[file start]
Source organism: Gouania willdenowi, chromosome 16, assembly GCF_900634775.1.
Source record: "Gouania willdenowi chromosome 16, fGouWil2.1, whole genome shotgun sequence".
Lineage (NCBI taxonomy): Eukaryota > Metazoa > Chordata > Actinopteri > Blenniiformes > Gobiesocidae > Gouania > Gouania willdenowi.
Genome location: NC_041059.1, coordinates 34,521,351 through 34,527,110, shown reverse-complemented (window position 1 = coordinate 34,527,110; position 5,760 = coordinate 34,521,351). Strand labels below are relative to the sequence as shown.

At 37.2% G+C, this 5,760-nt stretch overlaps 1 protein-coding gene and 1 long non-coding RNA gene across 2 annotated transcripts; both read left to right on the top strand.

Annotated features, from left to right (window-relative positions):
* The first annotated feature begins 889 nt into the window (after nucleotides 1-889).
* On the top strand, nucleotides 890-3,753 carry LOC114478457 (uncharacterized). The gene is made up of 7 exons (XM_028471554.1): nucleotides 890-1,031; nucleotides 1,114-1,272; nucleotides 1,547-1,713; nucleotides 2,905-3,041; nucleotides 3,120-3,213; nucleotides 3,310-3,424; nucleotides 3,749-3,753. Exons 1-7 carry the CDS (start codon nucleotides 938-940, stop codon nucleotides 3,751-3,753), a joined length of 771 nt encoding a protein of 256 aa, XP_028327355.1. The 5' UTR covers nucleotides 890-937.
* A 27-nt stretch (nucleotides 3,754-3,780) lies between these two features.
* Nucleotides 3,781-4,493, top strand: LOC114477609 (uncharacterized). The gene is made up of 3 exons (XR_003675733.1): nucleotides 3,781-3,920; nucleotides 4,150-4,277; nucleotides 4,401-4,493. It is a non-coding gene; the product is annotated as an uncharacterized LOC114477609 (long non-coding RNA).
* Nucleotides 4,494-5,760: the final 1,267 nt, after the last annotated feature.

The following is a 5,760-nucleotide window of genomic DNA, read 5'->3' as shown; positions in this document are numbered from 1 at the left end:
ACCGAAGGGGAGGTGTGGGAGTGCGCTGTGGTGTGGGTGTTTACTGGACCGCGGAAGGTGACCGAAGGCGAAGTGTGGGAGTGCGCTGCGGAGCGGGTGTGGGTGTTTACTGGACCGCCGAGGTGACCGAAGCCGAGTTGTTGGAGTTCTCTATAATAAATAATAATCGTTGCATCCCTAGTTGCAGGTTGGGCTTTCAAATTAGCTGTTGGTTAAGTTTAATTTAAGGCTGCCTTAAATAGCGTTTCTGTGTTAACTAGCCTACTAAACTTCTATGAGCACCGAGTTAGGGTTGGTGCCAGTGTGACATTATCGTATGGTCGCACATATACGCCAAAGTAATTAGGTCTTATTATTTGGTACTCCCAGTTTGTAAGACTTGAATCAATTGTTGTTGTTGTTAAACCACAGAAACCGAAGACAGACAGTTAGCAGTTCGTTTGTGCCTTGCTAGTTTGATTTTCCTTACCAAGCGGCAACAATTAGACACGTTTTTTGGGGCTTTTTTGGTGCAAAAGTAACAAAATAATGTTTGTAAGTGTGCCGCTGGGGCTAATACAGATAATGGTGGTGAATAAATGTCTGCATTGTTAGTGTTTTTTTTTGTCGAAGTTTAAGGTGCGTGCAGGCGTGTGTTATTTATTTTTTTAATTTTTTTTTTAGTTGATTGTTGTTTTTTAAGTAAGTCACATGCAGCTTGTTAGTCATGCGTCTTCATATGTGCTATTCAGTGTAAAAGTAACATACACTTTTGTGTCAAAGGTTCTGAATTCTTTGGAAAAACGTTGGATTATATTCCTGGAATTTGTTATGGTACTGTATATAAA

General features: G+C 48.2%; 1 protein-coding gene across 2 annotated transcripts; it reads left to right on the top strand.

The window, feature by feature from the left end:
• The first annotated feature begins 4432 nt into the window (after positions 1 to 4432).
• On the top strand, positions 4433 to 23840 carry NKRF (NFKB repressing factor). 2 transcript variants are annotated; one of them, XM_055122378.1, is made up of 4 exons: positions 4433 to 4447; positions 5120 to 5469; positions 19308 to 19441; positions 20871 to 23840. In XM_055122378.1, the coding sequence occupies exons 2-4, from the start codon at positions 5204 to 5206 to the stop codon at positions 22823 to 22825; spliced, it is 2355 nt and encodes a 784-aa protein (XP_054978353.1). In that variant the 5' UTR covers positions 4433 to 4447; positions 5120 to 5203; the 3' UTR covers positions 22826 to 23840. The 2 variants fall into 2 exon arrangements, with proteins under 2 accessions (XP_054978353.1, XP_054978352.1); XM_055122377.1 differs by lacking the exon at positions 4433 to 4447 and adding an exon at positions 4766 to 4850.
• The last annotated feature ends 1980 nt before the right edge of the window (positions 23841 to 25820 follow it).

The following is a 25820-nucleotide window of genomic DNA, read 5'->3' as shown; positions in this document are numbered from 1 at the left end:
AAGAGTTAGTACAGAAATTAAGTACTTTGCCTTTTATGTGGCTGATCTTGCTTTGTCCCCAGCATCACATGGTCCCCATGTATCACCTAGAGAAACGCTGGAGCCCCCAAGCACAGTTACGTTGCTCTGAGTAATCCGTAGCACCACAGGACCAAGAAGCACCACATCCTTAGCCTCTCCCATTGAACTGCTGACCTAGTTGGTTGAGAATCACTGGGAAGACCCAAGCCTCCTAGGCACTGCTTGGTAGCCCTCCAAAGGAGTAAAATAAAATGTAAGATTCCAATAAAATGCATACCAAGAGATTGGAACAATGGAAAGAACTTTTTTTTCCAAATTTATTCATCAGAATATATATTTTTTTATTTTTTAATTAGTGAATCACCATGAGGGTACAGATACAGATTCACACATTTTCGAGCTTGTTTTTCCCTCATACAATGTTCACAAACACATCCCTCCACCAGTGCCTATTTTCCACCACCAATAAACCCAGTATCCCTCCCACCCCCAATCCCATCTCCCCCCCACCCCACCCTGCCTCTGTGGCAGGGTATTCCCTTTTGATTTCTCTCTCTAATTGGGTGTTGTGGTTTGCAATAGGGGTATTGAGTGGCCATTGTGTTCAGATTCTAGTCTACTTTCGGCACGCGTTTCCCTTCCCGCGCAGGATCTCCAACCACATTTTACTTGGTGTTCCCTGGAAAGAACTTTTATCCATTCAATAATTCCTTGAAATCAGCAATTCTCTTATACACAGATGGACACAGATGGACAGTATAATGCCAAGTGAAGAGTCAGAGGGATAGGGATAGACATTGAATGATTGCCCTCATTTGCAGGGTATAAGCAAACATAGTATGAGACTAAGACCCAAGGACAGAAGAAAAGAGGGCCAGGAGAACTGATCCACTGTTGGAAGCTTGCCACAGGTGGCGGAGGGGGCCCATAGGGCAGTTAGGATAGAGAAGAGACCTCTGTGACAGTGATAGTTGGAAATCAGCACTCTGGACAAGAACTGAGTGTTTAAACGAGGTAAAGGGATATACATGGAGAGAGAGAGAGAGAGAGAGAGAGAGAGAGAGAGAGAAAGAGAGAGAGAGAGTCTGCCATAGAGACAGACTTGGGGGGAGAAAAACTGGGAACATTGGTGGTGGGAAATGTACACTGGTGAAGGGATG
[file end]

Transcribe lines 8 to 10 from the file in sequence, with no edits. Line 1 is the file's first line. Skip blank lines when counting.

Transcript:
* On the top strand, nucleotides 890-3,753 carry LOC114478457 (uncharacterized). The gene is made up of 7 exons (XM_028471554.1): nucleotides 890-1,031; nucleotides 1,114-1,272; nucleotides 1,547-1,713; nucleotides 2,905-3,041; nucleotides 3,120-3,213; nucleotides 3,310-3,424; nucleotides 3,749-3,753. Exons 1-7 carry the CDS (start codon nucleotides 938-940, stop codon nucleotides 3,751-3,753), a joined length of 771 nt encoding a protein of 256 aa, XP_028327355.1. The 5' UTR covers nucleotides 890-937.
* A 27-nt stretch (nucleotides 3,754-3,780) lies between these two features.
* Nucleotides 3,781-4,493, top strand: LOC114477609 (uncharacterized). The gene is made up of 3 exons (XR_003675733.1): nucleotides 3,781-3,920; nucleotides 4,150-4,277; nucleotides 4,401-4,493. It is a non-coding gene; the product is annotated as an uncharacterized LOC114477609 (long non-coding RNA).